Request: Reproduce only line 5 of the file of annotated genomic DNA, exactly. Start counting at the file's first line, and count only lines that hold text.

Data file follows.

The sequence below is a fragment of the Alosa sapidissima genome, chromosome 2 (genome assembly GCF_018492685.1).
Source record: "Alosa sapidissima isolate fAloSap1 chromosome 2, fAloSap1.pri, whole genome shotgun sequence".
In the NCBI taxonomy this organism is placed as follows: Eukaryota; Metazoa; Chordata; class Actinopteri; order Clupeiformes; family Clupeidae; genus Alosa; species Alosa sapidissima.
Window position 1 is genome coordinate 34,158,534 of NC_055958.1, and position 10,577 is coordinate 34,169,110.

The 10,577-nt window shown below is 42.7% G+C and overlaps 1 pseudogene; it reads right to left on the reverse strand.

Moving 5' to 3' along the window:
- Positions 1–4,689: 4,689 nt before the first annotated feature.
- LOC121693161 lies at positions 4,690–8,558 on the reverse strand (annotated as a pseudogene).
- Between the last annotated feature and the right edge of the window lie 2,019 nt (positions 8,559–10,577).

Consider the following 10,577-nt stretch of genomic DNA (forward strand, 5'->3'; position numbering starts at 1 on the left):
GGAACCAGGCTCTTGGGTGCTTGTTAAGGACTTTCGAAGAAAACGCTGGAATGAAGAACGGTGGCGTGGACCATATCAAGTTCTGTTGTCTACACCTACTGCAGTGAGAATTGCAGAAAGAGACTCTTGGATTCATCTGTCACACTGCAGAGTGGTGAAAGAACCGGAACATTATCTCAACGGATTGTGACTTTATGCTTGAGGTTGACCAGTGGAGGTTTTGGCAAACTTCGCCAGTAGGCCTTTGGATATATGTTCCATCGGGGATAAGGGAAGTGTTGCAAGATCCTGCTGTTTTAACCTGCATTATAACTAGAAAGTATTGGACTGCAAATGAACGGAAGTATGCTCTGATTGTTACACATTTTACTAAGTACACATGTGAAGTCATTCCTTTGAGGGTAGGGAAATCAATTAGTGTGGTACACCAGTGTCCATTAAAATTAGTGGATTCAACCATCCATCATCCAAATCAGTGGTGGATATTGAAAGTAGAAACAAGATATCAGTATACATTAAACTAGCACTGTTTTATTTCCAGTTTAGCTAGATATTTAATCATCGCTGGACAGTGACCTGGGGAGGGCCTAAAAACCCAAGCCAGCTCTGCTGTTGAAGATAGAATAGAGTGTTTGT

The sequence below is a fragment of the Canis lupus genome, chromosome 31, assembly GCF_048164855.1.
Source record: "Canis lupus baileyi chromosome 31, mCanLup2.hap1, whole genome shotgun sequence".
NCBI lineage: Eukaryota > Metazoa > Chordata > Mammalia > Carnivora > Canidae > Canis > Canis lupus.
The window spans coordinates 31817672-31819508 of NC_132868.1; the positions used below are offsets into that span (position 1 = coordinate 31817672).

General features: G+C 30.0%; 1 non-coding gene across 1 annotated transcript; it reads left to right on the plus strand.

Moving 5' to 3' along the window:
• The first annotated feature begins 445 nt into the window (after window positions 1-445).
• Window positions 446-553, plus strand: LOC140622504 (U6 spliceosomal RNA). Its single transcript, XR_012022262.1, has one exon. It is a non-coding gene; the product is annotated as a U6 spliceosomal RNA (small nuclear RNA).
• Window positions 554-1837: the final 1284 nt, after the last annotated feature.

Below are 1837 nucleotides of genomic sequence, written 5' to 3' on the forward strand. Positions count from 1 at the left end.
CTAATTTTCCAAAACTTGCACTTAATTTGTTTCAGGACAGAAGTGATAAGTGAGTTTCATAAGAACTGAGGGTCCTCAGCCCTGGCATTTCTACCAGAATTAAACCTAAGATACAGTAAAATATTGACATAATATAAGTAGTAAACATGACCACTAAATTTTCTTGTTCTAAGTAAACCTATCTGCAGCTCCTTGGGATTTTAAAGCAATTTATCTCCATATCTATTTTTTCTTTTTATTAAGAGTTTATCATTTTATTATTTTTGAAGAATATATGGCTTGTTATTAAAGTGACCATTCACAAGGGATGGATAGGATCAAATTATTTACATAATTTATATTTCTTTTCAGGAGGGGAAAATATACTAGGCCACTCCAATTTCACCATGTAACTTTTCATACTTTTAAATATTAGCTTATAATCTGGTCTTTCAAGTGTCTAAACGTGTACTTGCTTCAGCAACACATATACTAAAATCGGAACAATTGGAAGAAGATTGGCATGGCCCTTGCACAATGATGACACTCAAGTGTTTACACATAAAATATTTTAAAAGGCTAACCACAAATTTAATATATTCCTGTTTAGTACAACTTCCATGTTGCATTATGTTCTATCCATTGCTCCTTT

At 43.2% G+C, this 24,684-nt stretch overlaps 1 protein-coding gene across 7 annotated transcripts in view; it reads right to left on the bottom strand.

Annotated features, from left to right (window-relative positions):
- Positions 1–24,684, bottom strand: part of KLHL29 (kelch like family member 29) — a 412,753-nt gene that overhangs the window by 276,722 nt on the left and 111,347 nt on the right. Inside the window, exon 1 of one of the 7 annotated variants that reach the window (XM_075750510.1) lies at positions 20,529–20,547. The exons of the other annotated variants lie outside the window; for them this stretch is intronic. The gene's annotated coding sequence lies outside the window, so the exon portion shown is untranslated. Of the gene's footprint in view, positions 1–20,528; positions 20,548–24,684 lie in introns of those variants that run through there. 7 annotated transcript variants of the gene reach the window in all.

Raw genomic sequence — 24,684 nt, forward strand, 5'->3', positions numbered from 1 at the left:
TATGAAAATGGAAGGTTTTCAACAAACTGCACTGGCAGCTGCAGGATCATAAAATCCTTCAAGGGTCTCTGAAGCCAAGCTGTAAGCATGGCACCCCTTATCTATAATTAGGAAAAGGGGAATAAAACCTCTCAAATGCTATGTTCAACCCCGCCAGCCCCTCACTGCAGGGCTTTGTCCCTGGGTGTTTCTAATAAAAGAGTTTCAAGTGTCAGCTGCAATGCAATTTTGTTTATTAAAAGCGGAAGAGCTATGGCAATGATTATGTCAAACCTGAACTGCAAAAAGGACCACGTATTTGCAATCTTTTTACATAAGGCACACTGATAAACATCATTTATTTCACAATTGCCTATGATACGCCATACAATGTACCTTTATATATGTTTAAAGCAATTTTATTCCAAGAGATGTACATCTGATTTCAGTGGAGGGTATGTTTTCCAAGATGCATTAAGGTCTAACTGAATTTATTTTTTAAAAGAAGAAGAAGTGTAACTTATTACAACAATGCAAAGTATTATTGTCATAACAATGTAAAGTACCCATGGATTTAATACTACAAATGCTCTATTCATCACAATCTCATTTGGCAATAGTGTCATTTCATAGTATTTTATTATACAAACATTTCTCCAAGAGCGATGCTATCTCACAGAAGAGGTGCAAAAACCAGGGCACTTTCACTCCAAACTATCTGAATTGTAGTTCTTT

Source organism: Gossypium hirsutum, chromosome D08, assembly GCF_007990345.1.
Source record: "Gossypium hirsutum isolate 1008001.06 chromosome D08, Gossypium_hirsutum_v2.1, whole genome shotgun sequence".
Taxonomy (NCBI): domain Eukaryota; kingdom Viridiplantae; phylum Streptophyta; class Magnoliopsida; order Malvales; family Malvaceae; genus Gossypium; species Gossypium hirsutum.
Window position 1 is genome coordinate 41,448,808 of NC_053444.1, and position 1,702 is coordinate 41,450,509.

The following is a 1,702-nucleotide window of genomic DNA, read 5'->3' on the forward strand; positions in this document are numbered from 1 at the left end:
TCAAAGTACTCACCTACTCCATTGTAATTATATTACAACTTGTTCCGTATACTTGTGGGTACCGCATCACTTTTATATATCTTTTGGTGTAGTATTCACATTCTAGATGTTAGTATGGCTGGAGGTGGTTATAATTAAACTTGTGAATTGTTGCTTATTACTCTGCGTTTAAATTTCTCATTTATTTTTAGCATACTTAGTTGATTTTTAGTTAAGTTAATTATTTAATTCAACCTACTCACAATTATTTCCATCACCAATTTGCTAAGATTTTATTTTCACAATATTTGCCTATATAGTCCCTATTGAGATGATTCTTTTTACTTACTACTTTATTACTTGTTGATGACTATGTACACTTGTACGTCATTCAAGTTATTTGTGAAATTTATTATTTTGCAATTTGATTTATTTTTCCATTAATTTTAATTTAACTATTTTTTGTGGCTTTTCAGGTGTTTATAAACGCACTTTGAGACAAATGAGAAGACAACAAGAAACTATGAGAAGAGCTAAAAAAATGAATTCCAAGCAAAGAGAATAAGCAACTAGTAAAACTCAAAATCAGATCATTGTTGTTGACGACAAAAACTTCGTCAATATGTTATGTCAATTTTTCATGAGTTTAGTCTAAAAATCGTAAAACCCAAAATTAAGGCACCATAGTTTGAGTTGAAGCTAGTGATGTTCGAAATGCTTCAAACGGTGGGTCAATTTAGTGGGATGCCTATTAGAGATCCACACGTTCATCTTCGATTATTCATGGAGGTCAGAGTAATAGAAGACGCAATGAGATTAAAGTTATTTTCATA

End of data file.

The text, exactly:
The 10,577-nt window shown below is 42.7% G+C and overlaps 1 pseudogene; it reads right to left on the reverse strand.